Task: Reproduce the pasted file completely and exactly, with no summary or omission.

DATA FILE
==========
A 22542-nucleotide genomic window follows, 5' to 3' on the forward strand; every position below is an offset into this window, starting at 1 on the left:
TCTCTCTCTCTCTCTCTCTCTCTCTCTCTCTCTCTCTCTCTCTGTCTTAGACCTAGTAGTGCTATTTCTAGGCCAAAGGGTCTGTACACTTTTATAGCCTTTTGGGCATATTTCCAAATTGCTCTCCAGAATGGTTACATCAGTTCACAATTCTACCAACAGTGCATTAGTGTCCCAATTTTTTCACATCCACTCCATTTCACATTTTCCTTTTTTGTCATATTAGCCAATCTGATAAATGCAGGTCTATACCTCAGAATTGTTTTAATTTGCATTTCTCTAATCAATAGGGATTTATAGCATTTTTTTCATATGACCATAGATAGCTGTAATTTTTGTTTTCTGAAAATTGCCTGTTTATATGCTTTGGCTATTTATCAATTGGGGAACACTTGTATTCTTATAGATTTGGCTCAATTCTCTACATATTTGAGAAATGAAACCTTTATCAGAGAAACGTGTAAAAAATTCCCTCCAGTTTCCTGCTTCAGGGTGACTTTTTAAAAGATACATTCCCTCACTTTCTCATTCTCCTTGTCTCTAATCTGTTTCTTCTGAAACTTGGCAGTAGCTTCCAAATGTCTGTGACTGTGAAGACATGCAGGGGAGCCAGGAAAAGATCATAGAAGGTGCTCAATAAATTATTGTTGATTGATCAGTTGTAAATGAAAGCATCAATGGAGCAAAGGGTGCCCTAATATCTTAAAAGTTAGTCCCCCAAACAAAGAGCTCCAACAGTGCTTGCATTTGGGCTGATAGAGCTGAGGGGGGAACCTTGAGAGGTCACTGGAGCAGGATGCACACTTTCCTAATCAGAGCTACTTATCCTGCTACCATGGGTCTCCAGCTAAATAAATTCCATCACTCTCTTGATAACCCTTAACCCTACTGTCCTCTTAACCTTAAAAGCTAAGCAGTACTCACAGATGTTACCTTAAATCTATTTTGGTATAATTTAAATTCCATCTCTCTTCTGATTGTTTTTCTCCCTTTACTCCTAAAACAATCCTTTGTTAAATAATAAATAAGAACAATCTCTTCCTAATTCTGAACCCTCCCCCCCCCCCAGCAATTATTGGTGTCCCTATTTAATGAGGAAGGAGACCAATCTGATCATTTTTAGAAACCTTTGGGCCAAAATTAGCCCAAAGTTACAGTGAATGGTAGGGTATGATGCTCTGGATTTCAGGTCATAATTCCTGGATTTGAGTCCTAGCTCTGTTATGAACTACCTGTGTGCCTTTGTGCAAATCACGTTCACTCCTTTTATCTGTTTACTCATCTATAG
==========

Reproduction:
A 22542-nucleotide genomic window follows, 5' to 3' on the forward strand; every position below is an offset into this window, starting at 1 on the left:
TCTCTCTCTCTCTCTCTCTCTCTCTCTCTCTCTCTCTCTCTCTGTCTTAGACCTAGTAGTGCTATTTCTAGGCCAAAGGGTCTGTACACTTTTATAGCCTTTTGGGCATATTTCCAAATTGCTCTCCAGAATGGTTACATCAGTTCACAATTCTACCAACAGTGCATTAGTGTCCCAATTTTTTCACATCCACTCCATTTCACATTTTCCTTTTTTGTCATATTAGCCAATCTGATAAATGCAGGTCTATACCTCAGAATTGTTTTAATTTGCATTTCTCTAATCAATAGGGATTTATAGCATTTTTTTCATATGACCATAGATAGCTGTAATTTTTGTTTTCTGAAAATTGCCTGTTTATATGCTTTGGCTATTTATCAATTGGGGAACACTTGTATTCTTATAGATTTGGCTCAATTCTCTACATATTTGAGAAATGAAACCTTTATCAGAGAAACGTGTAAAAAATTCCCTCCAGTTTCCTGCTTCAGGGTGACTTTTTAAAAGATACATTCCCTCACTTTCTCATTCTCCTTGTCTCTAATCTGTTTCTTCTGAAACTTGGCAGTAGCTTCCAAATGTCTGTGACTGTGAAGACATGCAGGGGAGCCAGGAAAAGATCATAGAAGGTGCTCAATAAATTATTGTTGATTGATCAGTTGTAAATGAAAGCATCAATGGAGCAAAGGGTGCCCTAATATCTTAAAAGTTAGTCCCCCAAACAAAGAGCTCCAACAGTGCTTGCATTTGGGCTGATAGAGCTGAGGGGGGAACCTTGAGAGGTCACTGGAGCAGGATGCACACTTTCCTAATCAGAGCTACTTATCCTGCTACCATGGGTCTCCAGCTAAATAAATTCCATCACTCTCTTGATAACCCTTAACCCTACTGTCCTCTTAACCTTAAAAGCTAAGCAGTACTCACAGATGTTACCTTAAATCTATTTTGGTATAATTTAAATTCCATCTCTCTTCTGATTGTTTTTCTCCCTTTACTCCTAAAACAATCCTTTGTTAAATAATAAATAAGAACAATCTCTTCCTAATTCTGAACCCTCCCCCCCCCCCAGCAATTATTGGTGTCCCTATTTAATGAGGAAGGAGACCAATCTGATCATTTTTAGAAACCTTTGGGCCAAAATTAGCCCAAAGTTACAGTGAATGGTAGGGTATGATGCTCTGGATTTCAGGTCATAATTCCTGGATTTGAGTCCTAGCTCTGTTATGAACTACCTGTGTGCCTTTGTGCAAATCACGTTCACTCCTTTTATCTGTTTACTCATCTATAG